Bridget Prentice: My hon. Friend is absolutely right. Labour Members understand the role of trade unions in looking after the interests of their members, although, in fairness, we should not expect a Conservative spokesman to do so. We will draw up a separate code of practice for trade unions under the exemption through consultation and discussion with the TUC. I am sure that all trade unions that wish to be part of the system and to look after their members’ best interests will abide by the code of practice.

Mr. David Hamilton (Midlothian) (Lab): I thank my hon. Friend for giving way, as she has done many times. Will the code of practice reflect the amount of work that is done between trade unions and the voluntary sector—there is a cross-over every single day? I represent a Scottish mining area and, indeed, am a member of the National Union of Mineworkers. In my office, it is common practice to discuss every single day with the voluntary sector and citizens advice bureaux how we can get best practice in the area. That should be recognised in the code.

Bridget Prentice: My hon. Friend makes a good point. It is not surprising that Labour Members know and understand that vulnerable people, whether they are members of trade unions or individuals who go to citizens advice bureaux, need expert legal help. Trade unions, citizens advice bureaux and other organisations are freely available to give such help. We should commend them for doing that, rather than suggesting that they do so for their own profit.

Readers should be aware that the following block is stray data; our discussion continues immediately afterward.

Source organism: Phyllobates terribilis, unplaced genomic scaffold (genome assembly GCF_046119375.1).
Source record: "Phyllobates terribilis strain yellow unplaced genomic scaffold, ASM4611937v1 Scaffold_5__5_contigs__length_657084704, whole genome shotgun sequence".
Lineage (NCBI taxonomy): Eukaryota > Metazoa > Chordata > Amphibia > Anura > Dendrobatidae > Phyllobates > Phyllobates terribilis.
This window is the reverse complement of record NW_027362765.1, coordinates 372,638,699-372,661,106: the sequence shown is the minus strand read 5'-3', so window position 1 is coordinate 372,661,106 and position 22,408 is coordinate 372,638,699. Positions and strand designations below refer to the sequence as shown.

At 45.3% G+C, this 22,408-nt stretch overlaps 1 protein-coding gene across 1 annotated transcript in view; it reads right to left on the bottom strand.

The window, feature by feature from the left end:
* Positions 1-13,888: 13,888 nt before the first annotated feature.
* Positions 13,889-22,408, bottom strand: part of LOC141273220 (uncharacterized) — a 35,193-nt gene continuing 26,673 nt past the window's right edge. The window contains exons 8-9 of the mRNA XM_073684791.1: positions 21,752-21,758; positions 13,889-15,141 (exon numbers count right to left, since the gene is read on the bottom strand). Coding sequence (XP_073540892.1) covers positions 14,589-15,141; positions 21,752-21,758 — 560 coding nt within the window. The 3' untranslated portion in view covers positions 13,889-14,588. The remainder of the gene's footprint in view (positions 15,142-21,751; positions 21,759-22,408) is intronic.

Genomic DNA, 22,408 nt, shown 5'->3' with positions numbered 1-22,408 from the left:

Let me return to the regulation. If people carry on providing claims management services regardless of the regulation, the regulator will be able to apply for an injunction to prevent them from continuing to provide claims management services while he investigates and gathers evidence to proceed with a prosecution. If necessary, he can also request a warrant to enter and search premises. Anyone who is found guilty of the offence could face a term of up to two years’ imprisonment, a fine, or both. I think that I can say to the House that the cowboys’ days are numbered.

Mr. Hollobone: We would all support the end of cowboy practices in the sector. However, it is important to companies such as the National Accident Helpline, which is in my constituency, that the Bill create as level a playing field as possible. Given the good reputation of trade unions that has been mentioned by Labour Members, should not the burden of proof be the other
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way round? Should not the Bill cover everyone? If trade unions and others have a good reputation, they could then prove why they should be exempt.